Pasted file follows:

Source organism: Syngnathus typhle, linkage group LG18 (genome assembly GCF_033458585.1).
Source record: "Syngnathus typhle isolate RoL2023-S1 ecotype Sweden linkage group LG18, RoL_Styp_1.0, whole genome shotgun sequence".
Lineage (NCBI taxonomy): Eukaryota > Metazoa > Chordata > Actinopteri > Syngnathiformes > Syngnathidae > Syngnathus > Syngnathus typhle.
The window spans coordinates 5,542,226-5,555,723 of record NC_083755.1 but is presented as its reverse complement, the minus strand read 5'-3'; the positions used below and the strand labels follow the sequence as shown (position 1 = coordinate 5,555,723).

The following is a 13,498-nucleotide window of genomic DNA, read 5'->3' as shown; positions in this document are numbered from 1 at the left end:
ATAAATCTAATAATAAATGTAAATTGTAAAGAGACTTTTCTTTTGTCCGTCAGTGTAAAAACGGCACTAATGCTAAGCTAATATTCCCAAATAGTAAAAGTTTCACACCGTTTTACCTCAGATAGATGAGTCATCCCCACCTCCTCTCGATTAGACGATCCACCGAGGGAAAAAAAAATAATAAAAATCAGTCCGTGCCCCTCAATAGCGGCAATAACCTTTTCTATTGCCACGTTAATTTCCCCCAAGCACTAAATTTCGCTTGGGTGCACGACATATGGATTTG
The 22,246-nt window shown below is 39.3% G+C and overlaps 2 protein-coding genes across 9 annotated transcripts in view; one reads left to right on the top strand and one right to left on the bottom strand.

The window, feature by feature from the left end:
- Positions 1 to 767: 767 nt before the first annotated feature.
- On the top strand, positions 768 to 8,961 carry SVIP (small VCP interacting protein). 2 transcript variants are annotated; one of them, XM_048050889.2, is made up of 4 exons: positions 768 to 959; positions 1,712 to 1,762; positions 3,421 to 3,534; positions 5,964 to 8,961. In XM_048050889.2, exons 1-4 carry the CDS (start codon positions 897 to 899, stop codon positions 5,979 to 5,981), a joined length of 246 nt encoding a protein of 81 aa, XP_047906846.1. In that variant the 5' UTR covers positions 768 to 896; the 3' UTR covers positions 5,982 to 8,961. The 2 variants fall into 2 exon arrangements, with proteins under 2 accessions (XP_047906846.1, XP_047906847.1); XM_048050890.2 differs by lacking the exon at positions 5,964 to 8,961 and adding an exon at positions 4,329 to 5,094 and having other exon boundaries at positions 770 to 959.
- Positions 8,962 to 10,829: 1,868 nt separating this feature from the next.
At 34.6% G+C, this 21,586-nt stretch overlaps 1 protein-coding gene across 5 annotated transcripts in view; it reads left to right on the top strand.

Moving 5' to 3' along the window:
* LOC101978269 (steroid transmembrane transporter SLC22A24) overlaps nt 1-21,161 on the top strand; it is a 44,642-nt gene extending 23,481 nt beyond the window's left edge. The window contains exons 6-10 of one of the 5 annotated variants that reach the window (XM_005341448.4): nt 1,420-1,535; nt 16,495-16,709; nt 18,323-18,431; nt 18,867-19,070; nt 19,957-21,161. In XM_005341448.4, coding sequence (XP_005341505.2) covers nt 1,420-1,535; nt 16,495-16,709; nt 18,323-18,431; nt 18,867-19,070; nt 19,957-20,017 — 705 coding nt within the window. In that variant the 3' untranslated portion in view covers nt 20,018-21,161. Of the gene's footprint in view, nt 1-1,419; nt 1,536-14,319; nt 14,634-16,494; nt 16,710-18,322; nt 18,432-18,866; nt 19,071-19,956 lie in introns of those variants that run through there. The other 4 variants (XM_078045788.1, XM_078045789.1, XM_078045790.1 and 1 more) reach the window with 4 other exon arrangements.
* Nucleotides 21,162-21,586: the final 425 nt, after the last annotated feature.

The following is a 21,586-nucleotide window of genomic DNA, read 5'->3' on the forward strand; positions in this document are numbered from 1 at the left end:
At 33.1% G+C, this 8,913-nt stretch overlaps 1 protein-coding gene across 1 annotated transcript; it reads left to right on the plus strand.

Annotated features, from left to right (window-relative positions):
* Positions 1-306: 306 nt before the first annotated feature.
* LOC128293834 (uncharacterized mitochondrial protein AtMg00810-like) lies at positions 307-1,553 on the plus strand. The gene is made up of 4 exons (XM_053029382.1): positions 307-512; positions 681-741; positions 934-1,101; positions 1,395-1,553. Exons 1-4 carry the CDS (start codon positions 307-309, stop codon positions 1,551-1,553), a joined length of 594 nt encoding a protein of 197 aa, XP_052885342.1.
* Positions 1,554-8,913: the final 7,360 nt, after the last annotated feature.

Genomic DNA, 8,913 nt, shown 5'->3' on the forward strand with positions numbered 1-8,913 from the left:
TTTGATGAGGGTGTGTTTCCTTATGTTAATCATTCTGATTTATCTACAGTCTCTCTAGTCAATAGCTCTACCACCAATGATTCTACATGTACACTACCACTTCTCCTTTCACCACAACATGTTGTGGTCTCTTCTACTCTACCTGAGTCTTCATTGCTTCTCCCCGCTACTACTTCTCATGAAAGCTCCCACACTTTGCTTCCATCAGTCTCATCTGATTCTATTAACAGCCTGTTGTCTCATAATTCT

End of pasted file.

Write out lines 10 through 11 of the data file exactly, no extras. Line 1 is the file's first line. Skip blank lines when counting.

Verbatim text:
- On the top strand, positions 768 to 8,961 carry SVIP (small VCP interacting protein). 2 transcript variants are annotated; one of them, XM_048050889.2, is made up of 4 exons: positions 768 to 959; positions 1,712 to 1,762; positions 3,421 to 3,534; positions 5,964 to 8,961. In XM_048050889.2, exons 1-4 carry the CDS (start codon positions 897 to 899, stop codon positions 5,979 to 5,981), a joined length of 246 nt encoding a protein of 81 aa, XP_047906846.1. In that variant the 5' UTR covers positions 768 to 896; the 3' UTR covers positions 5,982 to 8,961. The 2 variants fall into 2 exon arrangements, with proteins under 2 accessions (XP_047906846.1, XP_047906847.1); XM_048050890.2 differs by lacking the exon at positions 5,964 to 8,961 and adding an exon at positions 4,329 to 5,094 and having other exon boundaries at positions 770 to 959.
- Positions 8,962 to 10,829: 1,868 nt separating this feature from the next.